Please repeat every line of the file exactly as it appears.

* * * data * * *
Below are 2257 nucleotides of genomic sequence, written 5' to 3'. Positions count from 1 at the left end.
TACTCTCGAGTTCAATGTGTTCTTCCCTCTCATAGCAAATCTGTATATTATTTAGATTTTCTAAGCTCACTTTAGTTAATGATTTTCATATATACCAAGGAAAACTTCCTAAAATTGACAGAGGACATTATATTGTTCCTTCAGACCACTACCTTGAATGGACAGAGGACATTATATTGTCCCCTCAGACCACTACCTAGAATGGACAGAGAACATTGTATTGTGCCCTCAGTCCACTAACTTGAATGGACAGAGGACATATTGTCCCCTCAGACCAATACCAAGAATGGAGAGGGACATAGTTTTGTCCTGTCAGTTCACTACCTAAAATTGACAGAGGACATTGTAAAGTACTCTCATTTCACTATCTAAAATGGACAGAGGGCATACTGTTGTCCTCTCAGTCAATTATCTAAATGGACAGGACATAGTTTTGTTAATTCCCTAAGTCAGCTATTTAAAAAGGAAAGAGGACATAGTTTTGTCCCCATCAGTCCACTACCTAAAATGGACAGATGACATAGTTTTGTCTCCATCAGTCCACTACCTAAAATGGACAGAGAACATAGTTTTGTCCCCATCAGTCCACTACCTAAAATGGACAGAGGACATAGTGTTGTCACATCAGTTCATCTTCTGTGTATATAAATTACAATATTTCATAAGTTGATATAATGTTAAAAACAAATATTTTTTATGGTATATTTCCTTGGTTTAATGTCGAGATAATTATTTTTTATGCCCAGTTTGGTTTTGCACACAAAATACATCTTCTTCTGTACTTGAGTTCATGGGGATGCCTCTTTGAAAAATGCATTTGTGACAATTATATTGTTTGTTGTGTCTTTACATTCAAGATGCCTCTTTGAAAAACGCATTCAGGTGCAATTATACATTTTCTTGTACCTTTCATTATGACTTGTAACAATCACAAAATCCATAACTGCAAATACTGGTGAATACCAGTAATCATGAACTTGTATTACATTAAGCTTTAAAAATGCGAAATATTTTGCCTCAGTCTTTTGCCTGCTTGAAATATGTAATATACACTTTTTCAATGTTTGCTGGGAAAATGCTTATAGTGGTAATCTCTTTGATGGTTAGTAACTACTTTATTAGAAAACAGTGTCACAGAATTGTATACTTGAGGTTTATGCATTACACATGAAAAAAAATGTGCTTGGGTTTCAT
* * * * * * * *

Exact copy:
Below are 2257 nucleotides of genomic sequence, written 5' to 3'. Positions count from 1 at the left end.
TACTCTCGAGTTCAATGTGTTCTTCCCTCTCATAGCAAATCTGTATATTATTTAGATTTTCTAAGCTCACTTTAGTTAATGATTTTCATATATACCAAGGAAAACTTCCTAAAATTGACAGAGGACATTATATTGTTCCTTCAGACCACTACCTTGAATGGACAGAGGACATTATATTGTCCCCTCAGACCACTACCTAGAATGGACAGAGAACATTGTATTGTGCCCTCAGTCCACTAACTTGAATGGACAGAGGACATATTGTCCCCTCAGACCAATACCAAGAATGGAGAGGGACATAGTTTTGTCCTGTCAGTTCACTACCTAAAATTGACAGAGGACATTGTAAAGTACTCTCATTTCACTATCTAAAATGGACAGAGGGCATACTGTTGTCCTCTCAGTCAATTATCTAAATGGACAGGACATAGTTTTGTTAATTCCCTAAGTCAGCTATTTAAAAAGGAAAGAGGACATAGTTTTGTCCCCATCAGTCCACTACCTAAAATGGACAGATGACATAGTTTTGTCTCCATCAGTCCACTACCTAAAATGGACAGAGAACATAGTTTTGTCCCCATCAGTCCACTACCTAAAATGGACAGAGGACATAGTGTTGTCACATCAGTTCATCTTCTGTGTATATAAATTACAATATTTCATAAGTTGATATAATGTTAAAAACAAATATTTTTTATGGTATATTTCCTTGGTTTAATGTCGAGATAATTATTTTTTATGCCCAGTTTGGTTTTGCACACAAAATACATCTTCTTCTGTACTTGAGTTCATGGGGATGCCTCTTTGAAAAATGCATTTGTGACAATTATATTGTTTGTTGTGTCTTTACATTCAAGATGCCTCTTTGAAAAACGCATTCAGGTGCAATTATACATTTTCTTGTACCTTTCATTATGACTTGTAACAATCACAAAATCCATAACTGCAAATACTGGTGAATACCAGTAATCATGAACTTGTATTACATTAAGCTTTAAAAATGCGAAATATTTTGCCTCAGTCTTTTGCCTGCTTGAAATATGTAATATACACTTTTTCAATGTTTGCTGGGAAAATGCTTATAGTGGTAATCTCTTTGATGGTTAGTAACTACTTTATTAGAAAACAGTGTCACAGAATTGTATACTTGAGGTTTATGCATTACACATGAAAAAAAATGTGCTTGGGTTTCAT